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RNIB get a feel for Christmas with launch of Braille greeting cards

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A series of Braille Christmas cards to support the RNIB (Royal National Institute of Blind people) has been created by Chapter to allow blind and partially sighted people to ‘Feel Christmas’. With the central thought being ‘It’s beginning to feel a lot like Christmas’ each card features a popular Christmas lyric set in Braille.

Ian Boulter, Chapter creative director, said, "We create a card every year, but this year we wanted to do something to help others. We felt that as we work in such a visual industry, we could only imagine what it would be like not to experience the Christmas period to its fullest extent."

Working closely with a specialist Braille printer, Chapter created a suite of three cards, each based around a famous Christmas song. A Braille message communicates the song title, while carefully coloured dots provide a visual clue for the able sighted.

In the UK, there are almost 2 million people living with sight loss. The agency hopes that these cards will prompt a thoughtful appreciation of sight loss at a time of year when imagery is such an integral part of the season.

All money raised by the sale of these limited edition cards will be donated to the RNIB, helping to support the blind and visually impaired all year round. Cards are available to buy at www.feelchristmas.com.

Chapter are a full-service marketing communications agency based in Birmingham, England; working with clients including Nissan, Halfords, Jewson, Calor and Whitworths.

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Marketing

UK programmatic ad spend to surpass £3bn in 2017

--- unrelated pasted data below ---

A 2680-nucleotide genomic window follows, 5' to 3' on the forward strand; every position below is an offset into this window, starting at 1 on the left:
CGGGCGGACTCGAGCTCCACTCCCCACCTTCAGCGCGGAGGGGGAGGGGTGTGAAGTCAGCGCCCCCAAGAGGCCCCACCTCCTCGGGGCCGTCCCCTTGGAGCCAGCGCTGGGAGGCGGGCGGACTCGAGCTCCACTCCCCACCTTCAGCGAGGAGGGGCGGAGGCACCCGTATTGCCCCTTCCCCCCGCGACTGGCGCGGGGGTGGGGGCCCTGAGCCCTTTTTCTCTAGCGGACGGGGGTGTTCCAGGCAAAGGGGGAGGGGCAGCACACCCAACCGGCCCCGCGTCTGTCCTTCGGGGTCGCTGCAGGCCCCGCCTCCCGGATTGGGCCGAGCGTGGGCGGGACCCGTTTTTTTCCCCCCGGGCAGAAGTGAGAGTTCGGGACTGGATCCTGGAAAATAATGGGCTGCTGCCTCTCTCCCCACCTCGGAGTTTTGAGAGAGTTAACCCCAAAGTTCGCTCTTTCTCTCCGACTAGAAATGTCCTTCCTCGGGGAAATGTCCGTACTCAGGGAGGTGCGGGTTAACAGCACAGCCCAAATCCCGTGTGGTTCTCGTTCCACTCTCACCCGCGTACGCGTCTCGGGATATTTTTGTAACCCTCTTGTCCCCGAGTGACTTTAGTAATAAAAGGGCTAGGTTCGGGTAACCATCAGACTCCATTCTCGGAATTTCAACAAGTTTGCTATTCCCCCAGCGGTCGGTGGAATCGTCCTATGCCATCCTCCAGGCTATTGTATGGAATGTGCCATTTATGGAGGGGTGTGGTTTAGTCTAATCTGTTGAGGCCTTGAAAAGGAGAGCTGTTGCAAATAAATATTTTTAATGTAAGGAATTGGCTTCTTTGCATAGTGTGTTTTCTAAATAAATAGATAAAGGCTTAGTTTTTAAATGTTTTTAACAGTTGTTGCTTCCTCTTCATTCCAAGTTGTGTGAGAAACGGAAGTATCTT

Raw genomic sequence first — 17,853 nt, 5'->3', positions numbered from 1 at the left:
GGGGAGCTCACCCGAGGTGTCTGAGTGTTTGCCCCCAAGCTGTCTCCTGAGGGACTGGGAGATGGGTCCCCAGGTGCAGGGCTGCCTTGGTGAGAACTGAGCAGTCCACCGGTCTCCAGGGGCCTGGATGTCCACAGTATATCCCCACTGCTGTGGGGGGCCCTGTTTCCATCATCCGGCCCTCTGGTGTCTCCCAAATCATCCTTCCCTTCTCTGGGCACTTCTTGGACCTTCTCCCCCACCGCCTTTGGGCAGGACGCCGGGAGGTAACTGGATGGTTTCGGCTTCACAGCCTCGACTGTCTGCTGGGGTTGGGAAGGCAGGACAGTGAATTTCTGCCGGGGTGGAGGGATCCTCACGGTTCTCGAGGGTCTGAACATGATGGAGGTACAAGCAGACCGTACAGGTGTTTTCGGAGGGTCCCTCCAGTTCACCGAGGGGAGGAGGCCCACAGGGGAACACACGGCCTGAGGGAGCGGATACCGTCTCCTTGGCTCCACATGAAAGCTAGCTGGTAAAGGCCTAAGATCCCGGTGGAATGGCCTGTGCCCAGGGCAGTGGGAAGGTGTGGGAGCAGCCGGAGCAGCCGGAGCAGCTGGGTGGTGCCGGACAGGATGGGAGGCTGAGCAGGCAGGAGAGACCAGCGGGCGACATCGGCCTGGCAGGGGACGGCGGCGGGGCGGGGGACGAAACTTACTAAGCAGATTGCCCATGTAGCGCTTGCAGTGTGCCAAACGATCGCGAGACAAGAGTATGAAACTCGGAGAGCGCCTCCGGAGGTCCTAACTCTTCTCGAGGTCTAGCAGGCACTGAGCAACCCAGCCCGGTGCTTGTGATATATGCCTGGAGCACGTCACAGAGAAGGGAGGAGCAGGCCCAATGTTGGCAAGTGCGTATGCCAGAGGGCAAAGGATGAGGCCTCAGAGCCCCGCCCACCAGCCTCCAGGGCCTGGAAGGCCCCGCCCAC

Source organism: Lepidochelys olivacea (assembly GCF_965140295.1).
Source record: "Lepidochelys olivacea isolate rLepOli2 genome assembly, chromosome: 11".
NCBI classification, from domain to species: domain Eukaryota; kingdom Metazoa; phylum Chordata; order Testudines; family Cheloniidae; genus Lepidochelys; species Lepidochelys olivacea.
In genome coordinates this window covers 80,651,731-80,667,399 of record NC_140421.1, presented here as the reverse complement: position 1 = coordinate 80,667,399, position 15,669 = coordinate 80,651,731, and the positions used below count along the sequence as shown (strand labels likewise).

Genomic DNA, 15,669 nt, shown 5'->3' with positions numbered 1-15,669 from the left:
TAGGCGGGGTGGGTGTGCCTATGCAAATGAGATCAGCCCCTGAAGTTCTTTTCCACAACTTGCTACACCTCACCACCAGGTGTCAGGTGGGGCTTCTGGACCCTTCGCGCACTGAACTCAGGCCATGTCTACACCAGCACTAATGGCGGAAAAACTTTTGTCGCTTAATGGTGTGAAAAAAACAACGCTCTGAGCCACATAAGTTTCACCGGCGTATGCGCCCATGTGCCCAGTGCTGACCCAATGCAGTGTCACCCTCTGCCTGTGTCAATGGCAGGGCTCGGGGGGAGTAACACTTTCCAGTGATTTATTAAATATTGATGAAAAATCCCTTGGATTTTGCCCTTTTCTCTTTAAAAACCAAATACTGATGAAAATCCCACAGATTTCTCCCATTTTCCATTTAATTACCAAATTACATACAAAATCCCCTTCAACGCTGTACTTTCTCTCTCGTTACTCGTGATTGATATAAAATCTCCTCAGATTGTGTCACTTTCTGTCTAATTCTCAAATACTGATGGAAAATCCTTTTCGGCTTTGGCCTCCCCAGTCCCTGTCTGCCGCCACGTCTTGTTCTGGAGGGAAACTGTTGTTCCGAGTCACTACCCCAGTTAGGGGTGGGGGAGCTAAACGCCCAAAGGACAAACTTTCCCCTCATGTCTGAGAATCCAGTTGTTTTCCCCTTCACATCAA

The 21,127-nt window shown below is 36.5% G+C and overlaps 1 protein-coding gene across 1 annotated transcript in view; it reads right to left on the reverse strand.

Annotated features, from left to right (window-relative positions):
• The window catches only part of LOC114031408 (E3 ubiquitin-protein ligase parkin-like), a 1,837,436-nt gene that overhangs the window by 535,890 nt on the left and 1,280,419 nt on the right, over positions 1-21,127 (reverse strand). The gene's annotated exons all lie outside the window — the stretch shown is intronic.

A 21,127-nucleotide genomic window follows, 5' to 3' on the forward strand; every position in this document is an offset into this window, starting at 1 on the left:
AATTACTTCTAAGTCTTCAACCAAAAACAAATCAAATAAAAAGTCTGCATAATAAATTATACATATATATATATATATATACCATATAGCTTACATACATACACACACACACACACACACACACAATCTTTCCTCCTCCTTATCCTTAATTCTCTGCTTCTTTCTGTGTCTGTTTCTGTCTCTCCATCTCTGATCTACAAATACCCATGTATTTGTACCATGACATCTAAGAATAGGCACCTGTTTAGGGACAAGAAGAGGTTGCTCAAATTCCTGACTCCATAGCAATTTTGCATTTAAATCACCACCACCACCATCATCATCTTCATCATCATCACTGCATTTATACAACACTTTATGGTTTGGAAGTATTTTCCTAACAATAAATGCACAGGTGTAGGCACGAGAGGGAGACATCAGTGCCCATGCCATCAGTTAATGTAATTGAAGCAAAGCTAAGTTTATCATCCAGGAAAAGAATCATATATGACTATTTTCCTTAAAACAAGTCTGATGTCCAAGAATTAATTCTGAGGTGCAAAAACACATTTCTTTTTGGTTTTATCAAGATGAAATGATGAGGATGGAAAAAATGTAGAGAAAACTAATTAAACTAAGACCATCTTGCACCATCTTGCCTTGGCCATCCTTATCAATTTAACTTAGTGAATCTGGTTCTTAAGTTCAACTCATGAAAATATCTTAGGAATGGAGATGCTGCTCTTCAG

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How UK programmatic ad spend will rise over the next two years in £bn

By the end of 2017, UK advertisers will have spent £3.39bn on programmatic advertising, up 23.5% compared to last year, according to a new report from eMarketer.

Programmatic spend now represents 79% of all UK digital display ad spend, with this proportion expected to reach 84.5% by 2019. Predictably, mobile continues to be a major growth driver, accounting for 78% of total programmatic digital display ad spend in 2017 – this figure is forecast to climb to 86.5% by 2019.

By comparison, the programmatic numbers for desktop are on the decline. Just 22% of programmatic ad spend, or £743.8m, will be spent on desktop this year, and this figure is expected to fall 13.5% to £609.5m in two years’ time.

By 2019, the total UK spend on programmatic advertising is expected to more than doubled from £1.99bn in 2015 to a much larger £4.52bn. But despite programmatic’s meteoric rise, not everybody remains convinced.

Marketing Week columnist Mark Ritson has linked the rise in programmatic with brand safety issues at the likes of YouTube. And speaking at this year’s Festival of Marketing, Lidl’s head of media Sam Gaunt said the marketing industry is “guilty of overselling programmatic”.

“For all the debate around fraud and viewability, the reality is programmatic is very expensive,” he said. “It’s a premium media. When you stack up the cost of it with traditional media and then weigh up the impacts, it can be hard to justify. You also have no idea where your advertising will end up.”

However, eMarketer’s senior analyst Fisher insists the marketing industry is making positive strides to win back trust from advertisers. He concludes: “The programmatic ecosystem is growing because it’s maturing.